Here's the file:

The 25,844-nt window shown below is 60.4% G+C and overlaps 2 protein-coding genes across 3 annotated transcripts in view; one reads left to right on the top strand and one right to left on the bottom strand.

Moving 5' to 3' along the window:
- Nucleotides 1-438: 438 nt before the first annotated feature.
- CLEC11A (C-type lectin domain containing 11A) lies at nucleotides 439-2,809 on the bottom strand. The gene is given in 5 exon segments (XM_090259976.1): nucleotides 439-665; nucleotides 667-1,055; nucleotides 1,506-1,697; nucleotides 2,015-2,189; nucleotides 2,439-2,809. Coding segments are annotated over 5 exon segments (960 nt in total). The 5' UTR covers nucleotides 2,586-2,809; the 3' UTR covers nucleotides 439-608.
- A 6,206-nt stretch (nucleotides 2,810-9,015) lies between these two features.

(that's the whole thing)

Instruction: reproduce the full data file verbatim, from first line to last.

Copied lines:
The 25,844-nt window shown below is 60.4% G+C and overlaps 2 protein-coding genes across 3 annotated transcripts in view; one reads left to right on the top strand and one right to left on the bottom strand.

Moving 5' to 3' along the window:
- Nucleotides 1-438: 438 nt before the first annotated feature.
- CLEC11A (C-type lectin domain containing 11A) lies at nucleotides 439-2,809 on the bottom strand. The gene is given in 5 exon segments (XM_090259976.1): nucleotides 439-665; nucleotides 667-1,055; nucleotides 1,506-1,697; nucleotides 2,015-2,189; nucleotides 2,439-2,809. Coding segments are annotated over 5 exon segments (960 nt in total). The 5' UTR covers nucleotides 2,586-2,809; the 3' UTR covers nucleotides 439-608.
- A 6,206-nt stretch (nucleotides 2,810-9,015) lies between these two features.